Pritzker Administration Launches the Illinois Commission on Poverty Elimination and Economic Security to Address Inequality and Poverty Across the State
Chicago, IL —Governor JB Pritzker and the Illinois Department of Human Services (IDHS) today announced the Illinois Commission on Poverty Elimination and Economic Security. The Commission, which was signed into law by Governor Pritzker earlier this year as part of the Intergenerational Poverty Act (IPA), builds on the administration's efforts to improve the lives of low- and middle-income Illinoisans. The Commission is tasked with developing and adopting a strategic plan that will develop anti-poverty programs that ensure long-term, multigenerational economic mobility regardless of race, ethnicity, gender, age, sexual orientation or identity, ability, or geographic location. The plan will be available in spring 2021.
Goals for The Commission outlined in state statute include reducing poverty in Illinois by 50% by 2026, eliminating child poverty by 2031 and eliminating all poverty by 2036. IDHS will work closely with The Commission in the coming years to assist in reaching these goals.
"No Illinoisan should have to worry about having a safe place to live or where their next meal is coming from. Unfortunately, that is currently a reality for too many people in our state, a reality that has been exacerbated by the ongoing COVID-19 crisis," said Governor JB Pritzker. "In the coming years, the newly launched Commission will do the critical work of examining what poverty looks like in Illinois and developing a roadmap that will allow all Illinoisans to live a good life, regardless of their race, ethnicity, or the community they call home."
The launch of this Commission comes at a crucial time as the state faces an unprecedented health and economic crisis caused by the ongoing COVID-19 pandemic. As a result of the virus, it is estimated that 1 in 3 Black and Hispanic individuals are projected to live in poverty.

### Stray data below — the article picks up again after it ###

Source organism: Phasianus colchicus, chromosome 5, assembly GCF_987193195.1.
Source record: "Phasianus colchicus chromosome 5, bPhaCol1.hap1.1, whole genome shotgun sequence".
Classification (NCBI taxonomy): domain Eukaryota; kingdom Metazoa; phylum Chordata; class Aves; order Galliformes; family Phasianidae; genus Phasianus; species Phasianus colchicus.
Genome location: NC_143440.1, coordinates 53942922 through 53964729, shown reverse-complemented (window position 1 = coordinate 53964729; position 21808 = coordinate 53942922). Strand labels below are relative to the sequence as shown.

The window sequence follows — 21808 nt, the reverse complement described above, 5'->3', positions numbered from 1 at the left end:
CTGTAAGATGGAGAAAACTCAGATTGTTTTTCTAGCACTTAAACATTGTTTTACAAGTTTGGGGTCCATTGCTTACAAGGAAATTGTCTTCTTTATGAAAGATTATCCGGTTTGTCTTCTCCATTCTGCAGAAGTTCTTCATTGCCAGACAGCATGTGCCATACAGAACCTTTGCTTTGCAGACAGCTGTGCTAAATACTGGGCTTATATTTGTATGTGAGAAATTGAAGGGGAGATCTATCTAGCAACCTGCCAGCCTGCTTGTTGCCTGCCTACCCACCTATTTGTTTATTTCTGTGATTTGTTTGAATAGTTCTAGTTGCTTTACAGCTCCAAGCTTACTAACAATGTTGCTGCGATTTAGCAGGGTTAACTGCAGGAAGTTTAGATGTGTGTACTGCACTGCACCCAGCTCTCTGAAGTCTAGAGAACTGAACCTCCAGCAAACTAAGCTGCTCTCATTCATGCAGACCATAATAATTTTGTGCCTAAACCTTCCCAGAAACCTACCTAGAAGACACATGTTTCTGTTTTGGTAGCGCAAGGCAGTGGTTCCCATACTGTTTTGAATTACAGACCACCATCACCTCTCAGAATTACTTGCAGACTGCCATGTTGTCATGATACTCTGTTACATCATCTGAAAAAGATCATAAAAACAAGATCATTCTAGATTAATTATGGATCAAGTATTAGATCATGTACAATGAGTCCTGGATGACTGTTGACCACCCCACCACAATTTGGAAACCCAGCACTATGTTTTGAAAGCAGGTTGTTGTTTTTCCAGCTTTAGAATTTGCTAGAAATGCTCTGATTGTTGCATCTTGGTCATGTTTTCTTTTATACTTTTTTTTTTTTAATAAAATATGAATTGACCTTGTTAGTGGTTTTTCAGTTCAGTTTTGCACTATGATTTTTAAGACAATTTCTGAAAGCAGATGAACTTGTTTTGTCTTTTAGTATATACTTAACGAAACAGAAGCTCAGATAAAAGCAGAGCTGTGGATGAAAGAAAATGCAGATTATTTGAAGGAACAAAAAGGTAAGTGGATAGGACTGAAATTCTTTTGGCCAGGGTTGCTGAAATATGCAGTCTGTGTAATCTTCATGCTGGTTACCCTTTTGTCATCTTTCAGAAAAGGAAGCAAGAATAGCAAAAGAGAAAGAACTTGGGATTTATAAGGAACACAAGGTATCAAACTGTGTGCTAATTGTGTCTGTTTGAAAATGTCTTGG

"The COVID crisis has revealed economic inequity and injustice that has existed within the state for a long time. Before the pandemic, we know that 1.6 million Illinoisans lived in poverty, with 739,000 living in deep poverty. This is inexcusable, and we must address this by ending systems that perpetuate this intergenerational cycle," said Illinois Department of Human Services (IDHS) Secretary Grace B. Hou.
The Commission, which is set to meet twice a year, is made up of 25 members: four members of the State General Assembly; one member of the judiciary; and twenty public leaders who represent key constituencies that are impacted by poverty. Members were appointed by Governor J.B. Pritzker, Senate President Don Harmon, Speaker of the House Michael J. Madigan, Senate Minority Leader Bill Brady, House Minority Leader Jim Durkin, and Chief Justice Anne M. Burke of the Illinois Supreme Court. The Commission is Co-Chaired by Evelyn Diaz, President of Heartland Alliance, and Amy Susan Brown, Chief Executive Officer of CRIS Healthy-Aging Center and Mass Transit.
"It is exciting to work alongside leading service system decision makers who are clearly defining the causes of intergenerational poverty amongst people in Illinois. This Commission will implement up-to-date research strategies and bravely change the current design of public service systems in order to ensure that Illinois residents are financially independent and free from poverty," said Amy Susan Brown, Commission Co-Chair and Chief Executive Officer of CRIS Healthy-Aging Center and Mass Transit.
Racism, gender discrimination, and mistreatment of individuals with disabilities is deeply rooted in American culture. The effects of long-standing inequity linger and perpetuate disparities in poverty, housing, criminal justice, and healthcare, among other areas. The Commission's work will be centered in equity and will intentionally confront racist and discriminatory systems that limit economic mobility.